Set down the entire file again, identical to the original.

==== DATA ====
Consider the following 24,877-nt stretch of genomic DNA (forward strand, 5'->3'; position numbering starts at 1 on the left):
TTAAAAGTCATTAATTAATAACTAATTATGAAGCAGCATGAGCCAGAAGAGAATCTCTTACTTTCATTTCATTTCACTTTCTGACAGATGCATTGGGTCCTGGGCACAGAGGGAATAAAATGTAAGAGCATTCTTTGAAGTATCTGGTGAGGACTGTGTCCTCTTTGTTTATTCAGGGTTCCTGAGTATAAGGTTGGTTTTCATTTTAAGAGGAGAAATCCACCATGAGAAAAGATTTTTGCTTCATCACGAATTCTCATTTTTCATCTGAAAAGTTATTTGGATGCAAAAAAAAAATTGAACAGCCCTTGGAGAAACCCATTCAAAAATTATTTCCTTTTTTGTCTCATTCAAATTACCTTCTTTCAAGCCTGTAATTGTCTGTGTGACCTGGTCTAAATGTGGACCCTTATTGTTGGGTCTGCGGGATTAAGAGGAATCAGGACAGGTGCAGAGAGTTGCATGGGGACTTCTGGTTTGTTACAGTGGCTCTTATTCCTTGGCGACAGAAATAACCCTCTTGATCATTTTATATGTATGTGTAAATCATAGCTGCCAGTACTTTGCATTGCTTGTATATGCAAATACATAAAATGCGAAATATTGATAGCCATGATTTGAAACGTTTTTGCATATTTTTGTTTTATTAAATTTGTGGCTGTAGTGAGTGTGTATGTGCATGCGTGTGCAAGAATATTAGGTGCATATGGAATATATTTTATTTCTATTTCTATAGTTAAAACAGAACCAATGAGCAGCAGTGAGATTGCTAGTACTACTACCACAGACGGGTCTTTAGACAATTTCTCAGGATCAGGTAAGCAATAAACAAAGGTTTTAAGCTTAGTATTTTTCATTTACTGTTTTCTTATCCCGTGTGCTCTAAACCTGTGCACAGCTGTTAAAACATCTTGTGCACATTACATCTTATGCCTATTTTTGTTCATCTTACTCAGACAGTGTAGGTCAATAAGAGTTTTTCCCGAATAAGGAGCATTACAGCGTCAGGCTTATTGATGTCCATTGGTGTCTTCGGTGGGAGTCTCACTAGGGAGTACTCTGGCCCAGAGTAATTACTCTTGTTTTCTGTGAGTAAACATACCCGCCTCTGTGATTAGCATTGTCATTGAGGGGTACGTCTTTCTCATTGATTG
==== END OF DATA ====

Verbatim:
Consider the following 24,877-nt stretch of genomic DNA (forward strand, 5'->3'; position numbering starts at 1 on the left):
TTAAAAGTCATTAATTAATAACTAATTATGAAGCAGCATGAGCCAGAAGAGAATCTCTTACTTTCATTTCATTTCACTTTCTGACAGATGCATTGGGTCCTGGGCACAGAGGGAATAAAATGTAAGAGCATTCTTTGAAGTATCTGGTGAGGACTGTGTCCTCTTTGTTTATTCAGGGTTCCTGAGTATAAGGTTGGTTTTCATTTTAAGAGGAGAAATCCACCATGAGAAAAGATTTTTGCTTCATCACGAATTCTCATTTTTCATCTGAAAAGTTATTTGGATGCAAAAAAAAAATTGAACAGCCCTTGGAGAAACCCATTCAAAAATTATTTCCTTTTTTGTCTCATTCAAATTACCTTCTTTCAAGCCTGTAATTGTCTGTGTGACCTGGTCTAAATGTGGACCCTTATTGTTGGGTCTGCGGGATTAAGAGGAATCAGGACAGGTGCAGAGAGTTGCATGGGGACTTCTGGTTTGTTACAGTGGCTCTTATTCCTTGGCGACAGAAATAACCCTCTTGATCATTTTATATGTATGTGTAAATCATAGCTGCCAGTACTTTGCATTGCTTGTATATGCAAATACATAAAATGCGAAATATTGATAGCCATGATTTGAAACGTTTTTGCATATTTTTGTTTTATTAAATTTGTGGCTGTAGTGAGTGTGTATGTGCATGCGTGTGCAAGAATATTAGGTGCATATGGAATATATTTTATTTCTATTTCTATAGTTAAAACAGAACCAATGAGCAGCAGTGAGATTGCTAGTACTACTACCACAGACGGGTCTTTAGACAATTTCTCAGGATCAGGTAAGCAATAAACAAAGGTTTTAAGCTTAGTATTTTTCATTTACTGTTTTCTTATCCCGTGTGCTCTAAACCTGTGCACAGCTGTTAAAACATCTTGTGCACATTACATCTTATGCCTATTTTTGTTCATCTTACTCAGACAGTGTAGGTCAATAAGAGTTTTTCCCGAATAAGGAGCATTACAGCGTCAGGCTTATTGATGTCCATTGGTGTCTTCGGTGGGAGTCTCACTAGGGAGTACTCTGGCCCAGAGTAATTACTCTTGTTTTCTGTGAGTAAACATACCCGCCTCTGTGATTAGCATTGTCATTGAGGGGTACGTCTTTCTCATTGATTG